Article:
The mysterious disappearance of the spiritual leader of South Lebanon's Moslems is continuing to cause concern.
The mysterious disappearance of the spiritual leader of South Lebanon's Moslems is continuing to cause concern. Imam Mousa sadr left Beirut on August 25 on an official visit to the Libyan Jamahiriyah and has not been seen since. The Libyan authorities claim that the 50-year-old Imam left Tripoli six days later on a flight to Rome, but investigators have been unable to verify this. The Lebanese Government, the Palestine Liberation Organisation and a Moslem council have all sent investigators to Tripoli and Rome, and to Paris where the Imam's family lives. Interpol has also been alerted.
SYNOPSIS: Almost one million Shi'ite Moslems in Lebanon look on Imam Sadr as their spiritual leader. His disappearance has caused great disquiet among his followers, prompted newspaper speculation, and sent reverberations through the Arab world. On Tuesday (September 19), Moslems all over Lebanon protested at the Imam's disappearance by holding a "sit-in" in their mosques - long after the usual end of noon prayers.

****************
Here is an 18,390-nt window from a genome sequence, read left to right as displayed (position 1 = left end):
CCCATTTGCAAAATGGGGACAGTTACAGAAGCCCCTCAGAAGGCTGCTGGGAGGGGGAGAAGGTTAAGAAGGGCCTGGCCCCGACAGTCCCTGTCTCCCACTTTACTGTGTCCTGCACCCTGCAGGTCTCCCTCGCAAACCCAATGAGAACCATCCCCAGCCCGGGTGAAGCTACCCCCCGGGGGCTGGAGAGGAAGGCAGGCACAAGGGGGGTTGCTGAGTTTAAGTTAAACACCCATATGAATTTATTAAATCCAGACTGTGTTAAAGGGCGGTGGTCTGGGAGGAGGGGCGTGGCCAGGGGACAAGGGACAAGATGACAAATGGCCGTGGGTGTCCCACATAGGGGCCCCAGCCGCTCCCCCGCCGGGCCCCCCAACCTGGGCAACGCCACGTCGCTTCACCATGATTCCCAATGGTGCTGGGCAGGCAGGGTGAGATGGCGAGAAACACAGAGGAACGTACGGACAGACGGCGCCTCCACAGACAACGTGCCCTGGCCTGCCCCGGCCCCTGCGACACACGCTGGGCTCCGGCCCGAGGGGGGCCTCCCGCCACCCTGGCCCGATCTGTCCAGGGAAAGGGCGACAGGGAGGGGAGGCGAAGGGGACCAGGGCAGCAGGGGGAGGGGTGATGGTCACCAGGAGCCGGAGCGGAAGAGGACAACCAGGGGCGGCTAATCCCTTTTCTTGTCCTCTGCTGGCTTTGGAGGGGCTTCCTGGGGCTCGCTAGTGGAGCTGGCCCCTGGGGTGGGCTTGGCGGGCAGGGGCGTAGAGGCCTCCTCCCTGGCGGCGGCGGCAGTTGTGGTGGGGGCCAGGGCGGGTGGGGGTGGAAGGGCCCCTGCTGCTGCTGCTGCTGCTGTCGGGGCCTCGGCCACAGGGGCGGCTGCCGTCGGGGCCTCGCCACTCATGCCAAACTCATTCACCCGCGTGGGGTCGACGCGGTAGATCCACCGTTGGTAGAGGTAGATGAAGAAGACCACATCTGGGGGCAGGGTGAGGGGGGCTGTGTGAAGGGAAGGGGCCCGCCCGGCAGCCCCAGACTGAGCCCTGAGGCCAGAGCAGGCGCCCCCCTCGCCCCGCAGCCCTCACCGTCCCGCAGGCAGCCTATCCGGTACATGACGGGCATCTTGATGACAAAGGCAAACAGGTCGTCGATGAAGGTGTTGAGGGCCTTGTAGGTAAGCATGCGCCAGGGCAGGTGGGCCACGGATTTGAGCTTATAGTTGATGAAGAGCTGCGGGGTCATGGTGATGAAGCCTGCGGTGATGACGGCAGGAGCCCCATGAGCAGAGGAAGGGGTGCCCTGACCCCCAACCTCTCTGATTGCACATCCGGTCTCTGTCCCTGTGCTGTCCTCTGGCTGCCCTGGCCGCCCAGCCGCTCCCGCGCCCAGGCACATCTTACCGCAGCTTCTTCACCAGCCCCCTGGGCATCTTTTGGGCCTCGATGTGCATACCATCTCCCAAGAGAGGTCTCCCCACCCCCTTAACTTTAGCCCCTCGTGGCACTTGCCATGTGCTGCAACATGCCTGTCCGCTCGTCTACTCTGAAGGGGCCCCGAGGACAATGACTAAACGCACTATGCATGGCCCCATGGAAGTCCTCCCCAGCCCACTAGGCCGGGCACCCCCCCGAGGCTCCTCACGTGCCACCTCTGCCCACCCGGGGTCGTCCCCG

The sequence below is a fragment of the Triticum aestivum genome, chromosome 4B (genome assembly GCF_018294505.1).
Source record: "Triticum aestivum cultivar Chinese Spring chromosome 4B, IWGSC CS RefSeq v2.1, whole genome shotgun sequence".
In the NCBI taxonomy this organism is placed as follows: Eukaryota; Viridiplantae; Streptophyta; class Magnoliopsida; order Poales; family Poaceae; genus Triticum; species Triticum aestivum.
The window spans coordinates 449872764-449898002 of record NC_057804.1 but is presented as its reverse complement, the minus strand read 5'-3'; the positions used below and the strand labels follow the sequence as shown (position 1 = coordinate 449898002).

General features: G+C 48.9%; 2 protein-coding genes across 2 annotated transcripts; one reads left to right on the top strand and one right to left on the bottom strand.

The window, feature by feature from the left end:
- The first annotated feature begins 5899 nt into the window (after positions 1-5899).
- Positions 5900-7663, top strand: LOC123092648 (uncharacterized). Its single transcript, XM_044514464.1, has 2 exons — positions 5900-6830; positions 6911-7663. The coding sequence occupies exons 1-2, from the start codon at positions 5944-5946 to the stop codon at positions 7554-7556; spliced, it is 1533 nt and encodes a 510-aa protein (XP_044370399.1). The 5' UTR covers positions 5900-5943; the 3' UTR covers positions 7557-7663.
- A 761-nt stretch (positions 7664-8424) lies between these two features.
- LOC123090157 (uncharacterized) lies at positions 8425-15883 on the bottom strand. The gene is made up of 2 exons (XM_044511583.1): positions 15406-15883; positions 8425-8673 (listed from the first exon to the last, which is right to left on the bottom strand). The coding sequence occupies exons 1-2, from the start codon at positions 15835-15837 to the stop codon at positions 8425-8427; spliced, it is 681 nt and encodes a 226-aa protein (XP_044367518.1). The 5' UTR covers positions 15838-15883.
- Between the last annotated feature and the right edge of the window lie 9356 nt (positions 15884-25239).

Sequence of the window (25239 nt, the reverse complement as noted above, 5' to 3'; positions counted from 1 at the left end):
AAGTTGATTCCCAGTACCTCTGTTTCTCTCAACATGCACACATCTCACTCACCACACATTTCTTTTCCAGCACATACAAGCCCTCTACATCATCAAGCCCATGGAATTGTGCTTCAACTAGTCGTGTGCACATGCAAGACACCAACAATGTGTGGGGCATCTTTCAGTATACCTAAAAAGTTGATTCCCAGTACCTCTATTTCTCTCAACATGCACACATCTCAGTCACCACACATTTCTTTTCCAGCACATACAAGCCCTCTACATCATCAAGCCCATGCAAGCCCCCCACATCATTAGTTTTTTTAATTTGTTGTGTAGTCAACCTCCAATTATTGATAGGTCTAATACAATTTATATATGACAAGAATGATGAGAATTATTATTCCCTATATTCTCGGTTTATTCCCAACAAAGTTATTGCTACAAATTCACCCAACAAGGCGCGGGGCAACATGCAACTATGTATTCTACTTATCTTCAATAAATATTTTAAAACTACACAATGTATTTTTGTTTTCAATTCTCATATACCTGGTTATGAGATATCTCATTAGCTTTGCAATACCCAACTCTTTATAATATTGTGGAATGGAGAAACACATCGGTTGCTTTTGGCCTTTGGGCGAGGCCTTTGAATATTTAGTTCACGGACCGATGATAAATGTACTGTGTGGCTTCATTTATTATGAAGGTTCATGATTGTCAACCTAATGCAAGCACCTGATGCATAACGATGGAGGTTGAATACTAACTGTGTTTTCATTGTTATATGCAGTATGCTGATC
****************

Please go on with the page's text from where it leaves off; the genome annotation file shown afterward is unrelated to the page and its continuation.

The previous day, rumours had spread quickly through Beirut that Imam Sadr had been found. Moslem gunmen celebrated by shooting into the air, but the Higher Shi'ite Council swiftly denied the stories and said they were an attempt to disrupt the nationwide "sit-in." A few days earlier, thousands of Moslems had staged a one-day strike over the mystery in Beirut. Shops, offices and schools closed, streets were deserted and dense smoke from tyres being burnt in protest rose over the capital.
Yasser Arafat, leader of the Palestine Liberation Organisation, met Shi'ite leaders to discuss the disappearance. Syria, Morocco, Jordan, Kuwait and Saudi Arabia are also reported to have offered help with investigations. Beirut newspaper speculation includes suggestions that the Imam has been kidnapped by Iranian secret police, particularly as the Iranian-born leader made no secret of his sympathy for Ayatullah Khomeini - the Shah of Iran's main Moslem opponent. In the absence of clues, speculation continued.